Beneath the Surface, by Fiona Neill, read by Emilia Fox

"Everyone is talking about Grace Vermuyden's family. Once it was for all the right reasons - now it's for all the wrong ones.

"Grace wants the world for her two daughters - especially after her own dysfunctional upbringing. Mia is wonderfully one-of-a-kind, even if her imagination does run a bit wild. Lilly is everyone's golden girl, with a glittering future ahead of her. Then Lilly collapses suddenly at school, and Grace's carefully-ordered world is turned upside down. Lilly was the one she didn't have to worry about.

"But as dark rumours swirl around the school gates and things start to spiral out of control, everyone in their tight-knit community has their own theory about what happened. Grace is shocked to discover her eldest daughter had a hidden life, and begins obsessively looking for clues. Which is when she takes her eyes off Mia.

"Grace thought she had a happy family. But what if she never really knew her daughters at all? "

How to be Right... in a world gone wrong, written and read by James O'Brien

"Every day, James O'Brien listens to people blaming benefits scroungers, the EU, Muslims, feminists and immigrants. But what makes James's daily LBC show such essential listening – and has made James a standout social media star – is the careful way he punctures their assumptions and dismantles their arguments live on air, every single morning.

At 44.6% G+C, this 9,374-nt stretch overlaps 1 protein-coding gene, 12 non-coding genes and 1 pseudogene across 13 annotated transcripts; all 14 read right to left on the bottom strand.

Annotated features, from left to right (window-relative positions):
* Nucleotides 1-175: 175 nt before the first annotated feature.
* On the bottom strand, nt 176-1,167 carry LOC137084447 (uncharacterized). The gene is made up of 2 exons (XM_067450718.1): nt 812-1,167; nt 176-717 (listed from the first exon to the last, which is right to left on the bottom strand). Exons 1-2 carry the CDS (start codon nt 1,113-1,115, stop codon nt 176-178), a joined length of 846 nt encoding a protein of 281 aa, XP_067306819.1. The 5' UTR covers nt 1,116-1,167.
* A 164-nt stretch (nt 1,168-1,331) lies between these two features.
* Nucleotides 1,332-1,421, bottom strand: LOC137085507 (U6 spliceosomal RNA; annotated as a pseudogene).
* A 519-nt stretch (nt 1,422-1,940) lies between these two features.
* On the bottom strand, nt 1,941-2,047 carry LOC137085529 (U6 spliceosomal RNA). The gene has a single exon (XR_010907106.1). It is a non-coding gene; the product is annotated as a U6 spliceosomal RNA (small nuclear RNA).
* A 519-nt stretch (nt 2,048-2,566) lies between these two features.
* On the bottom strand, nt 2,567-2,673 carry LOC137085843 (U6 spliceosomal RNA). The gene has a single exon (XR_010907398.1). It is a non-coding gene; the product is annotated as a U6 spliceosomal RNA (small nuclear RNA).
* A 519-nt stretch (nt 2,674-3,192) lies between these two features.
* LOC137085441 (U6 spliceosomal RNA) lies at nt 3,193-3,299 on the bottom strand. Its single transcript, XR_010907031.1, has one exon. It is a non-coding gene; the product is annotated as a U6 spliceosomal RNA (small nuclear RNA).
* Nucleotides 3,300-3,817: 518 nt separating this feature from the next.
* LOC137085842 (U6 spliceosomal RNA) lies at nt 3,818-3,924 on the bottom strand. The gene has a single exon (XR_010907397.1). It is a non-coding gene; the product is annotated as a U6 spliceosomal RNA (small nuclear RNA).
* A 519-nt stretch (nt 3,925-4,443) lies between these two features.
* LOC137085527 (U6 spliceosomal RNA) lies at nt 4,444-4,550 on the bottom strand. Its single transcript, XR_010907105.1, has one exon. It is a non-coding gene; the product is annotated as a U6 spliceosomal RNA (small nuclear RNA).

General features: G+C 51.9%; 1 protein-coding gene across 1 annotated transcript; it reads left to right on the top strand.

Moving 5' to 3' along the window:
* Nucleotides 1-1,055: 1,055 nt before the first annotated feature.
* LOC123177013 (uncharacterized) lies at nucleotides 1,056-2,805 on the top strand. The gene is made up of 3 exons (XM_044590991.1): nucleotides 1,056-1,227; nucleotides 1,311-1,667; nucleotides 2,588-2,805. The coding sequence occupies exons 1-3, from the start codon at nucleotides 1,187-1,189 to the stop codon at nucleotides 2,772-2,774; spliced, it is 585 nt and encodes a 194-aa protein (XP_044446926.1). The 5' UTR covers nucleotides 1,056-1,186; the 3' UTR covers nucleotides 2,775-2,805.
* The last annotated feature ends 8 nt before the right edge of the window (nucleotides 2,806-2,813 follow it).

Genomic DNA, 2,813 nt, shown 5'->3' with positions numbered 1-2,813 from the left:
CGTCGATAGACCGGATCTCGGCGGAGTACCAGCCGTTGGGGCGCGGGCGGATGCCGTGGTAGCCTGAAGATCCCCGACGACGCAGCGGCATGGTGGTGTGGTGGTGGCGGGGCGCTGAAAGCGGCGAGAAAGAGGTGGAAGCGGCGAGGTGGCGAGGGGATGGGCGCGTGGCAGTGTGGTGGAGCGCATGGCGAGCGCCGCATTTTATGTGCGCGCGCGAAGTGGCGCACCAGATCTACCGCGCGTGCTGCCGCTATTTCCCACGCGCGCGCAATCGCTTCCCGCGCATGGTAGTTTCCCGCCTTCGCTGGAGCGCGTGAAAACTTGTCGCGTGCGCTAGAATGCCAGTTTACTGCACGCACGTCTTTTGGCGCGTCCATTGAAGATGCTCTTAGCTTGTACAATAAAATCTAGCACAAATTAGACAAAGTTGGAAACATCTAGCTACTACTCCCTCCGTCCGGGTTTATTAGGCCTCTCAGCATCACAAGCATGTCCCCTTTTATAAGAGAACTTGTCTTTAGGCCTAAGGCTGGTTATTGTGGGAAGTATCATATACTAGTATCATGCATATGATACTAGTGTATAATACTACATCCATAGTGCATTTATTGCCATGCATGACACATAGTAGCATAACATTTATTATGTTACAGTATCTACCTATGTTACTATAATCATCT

"In How To Be Right, James provides a hilarious and invigorating guide to talking to people with faulty opinions. With chapters on every lightning-rod issue, James shows how people have been fooled into thinking the way they do, and in each case outlines the key questions to ask to reveal fallacies, inconsistencies and double standards."

Made in Scotland: my grand adventures in a wee country, by Billy Connolly, read by Gordon Kennedy

"Where do you come from? It's one of the most basic human questions of all. But there is another question, which might sound a wee bit similar but is actually very different: What do you come from? And, let me tell you, that question can take you all sorts of strange places...'

"In Made in Scotland, legendary comic and national treasure Billy Connolly returns to his roots, reflecting on his life, his homeland and what it means – then and now – to be Scottish.

"Full of Billy's distinctive humour, Made in Scotland is a hilarious and heartfelt love letter to the place and the people that made him."

Naturally Tan, written and read by by Tan France

"In this heartfelt, funny, touching memoir, Tan France, star of Netflix's Emmy award-winning Queer Eye, tells his origin story for the first time. With his trademark wit, humour, and radical compassion, Tan reveals what it was like to grow up gay in a traditional South Asian family, as one of the few people of colour in South Yorkshire. He illuminates his winding journey of coming of age, finding his voice (and style!), and happily marrying the love of his life - a Mormon cowboy from Salt Lake City.